Macbook Pro speed bump

2

Comments

  • Reply 21 of 45
    As we all know, it is practically traditional for Apple to upgrade their notebook lines during the summertime (mostly shortly before / after WWDC). At least with the upgrade of the white macbooks, we know that they won't be deviating from their annual schedule! I would say that their consistency so far this summer in upgrading the notebooks (and today's screen upgrade) is an indicator that they are sticking with their practice.



    --Memory upgrade

    --HD upgrade

    --Memory upgrade (not happening in MBP)

    --CPU upgrade
  • Reply 22 of 45
    maratusmaratus Posts: 38member
    Unless they upgrade battery with considerably larger one and put adequate P-series CPU instead of T's, all these so-called memory and HD "upgrades" will be a sick joke and not worth even mentioning.



    (I suppose you didn't mean 256mb PB22-J's as possible HD bump cause that'll be cooooooll)
  • Reply 23 of 45
    wizard69wizard69 Posts: 13,377member
    Quote:
    Originally Posted by FuturePastNow View Post


    Intel has had a mobile quad-core suitable for the iMac or MBP since late last year. Very expensive processors, though.



    Expensive and somewhat slower cores if we are talking about the same thing. Apple apparently decided to focus on core clock rate instead of more but slightly slower cores. That is likely good for a good portion of Apples user base but does nothing for people who run apps that could benefit from more cores.



    What Apple should gave at this point is alternatives. That is people who know that they would benefit from quad cores could manage an upgrade. Apple has upgrades for everything else in the MBP so why not a update for cores available.



    Quote:



    I think quads will wait until the "Clarksfield" processor around the end of this year (probably later rather than sooner). Which will still be expensive, but it'll be Apple's only option if they want to stay competitive.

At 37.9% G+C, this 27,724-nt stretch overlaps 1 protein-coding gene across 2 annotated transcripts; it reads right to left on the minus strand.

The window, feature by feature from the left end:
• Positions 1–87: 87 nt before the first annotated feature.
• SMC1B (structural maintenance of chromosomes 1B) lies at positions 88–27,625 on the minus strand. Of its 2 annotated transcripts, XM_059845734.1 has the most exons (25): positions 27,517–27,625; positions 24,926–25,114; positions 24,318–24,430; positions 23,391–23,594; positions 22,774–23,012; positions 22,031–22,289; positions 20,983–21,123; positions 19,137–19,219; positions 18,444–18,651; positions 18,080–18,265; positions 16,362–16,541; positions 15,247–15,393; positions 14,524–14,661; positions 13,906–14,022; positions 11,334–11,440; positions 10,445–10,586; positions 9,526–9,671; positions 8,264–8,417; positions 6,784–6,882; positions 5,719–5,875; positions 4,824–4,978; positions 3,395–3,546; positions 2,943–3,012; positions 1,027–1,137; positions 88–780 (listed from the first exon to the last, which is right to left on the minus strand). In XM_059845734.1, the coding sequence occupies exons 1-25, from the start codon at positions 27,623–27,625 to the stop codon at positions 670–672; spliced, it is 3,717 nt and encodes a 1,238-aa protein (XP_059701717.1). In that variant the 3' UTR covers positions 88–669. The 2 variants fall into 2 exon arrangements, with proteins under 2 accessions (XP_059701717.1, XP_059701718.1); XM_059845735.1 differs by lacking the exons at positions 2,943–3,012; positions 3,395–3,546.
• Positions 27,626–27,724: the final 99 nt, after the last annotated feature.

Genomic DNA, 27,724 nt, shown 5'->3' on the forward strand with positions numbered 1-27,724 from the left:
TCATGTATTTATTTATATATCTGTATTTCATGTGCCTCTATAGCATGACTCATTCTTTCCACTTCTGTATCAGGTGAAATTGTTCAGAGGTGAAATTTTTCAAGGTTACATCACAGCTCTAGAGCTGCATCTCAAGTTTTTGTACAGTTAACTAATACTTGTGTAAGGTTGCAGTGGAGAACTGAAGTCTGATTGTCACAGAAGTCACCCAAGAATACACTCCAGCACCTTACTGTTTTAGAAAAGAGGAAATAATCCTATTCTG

apple needs to do more than just stay competitive, they need a platform that addresses the needs of power users. Of course even the desktop line has that huge gulf where many customers are left wanting.



    Today is a poor time to be buying a Mac Book Pro if you expect to leverage SL on it.







    Dave
  • Reply 24 of 45
    sybariticsybaritic Posts: 340member
    Quote:
    Originally Posted by wizard69 View Post


    Today is a poor time to be buying a Mac Book Pro if you expect to leverage SL on it.Dave



    I'm assuming that this is because Snow Leopard will offer significant speed improvements for multi-core machines but only modest ones for dual-core?
  • Reply 25 of 45
    wizard69wizard69 Posts: 13,377member
    Please don't think I'm yelling in the title. It is just that I believe many have the wrong idea with respect to Snow Leopard. They have this idea that eveything will be dramatically faster. It's better to say that a portion of the common user programs have the potential to be dramatically faster.



    Quote:
    Originally Posted by Sybaritic View Post


    I'm assuming that this is because Snow Leopard will offer significant speed improvements for multi-core machines but only modest ones for dual-core?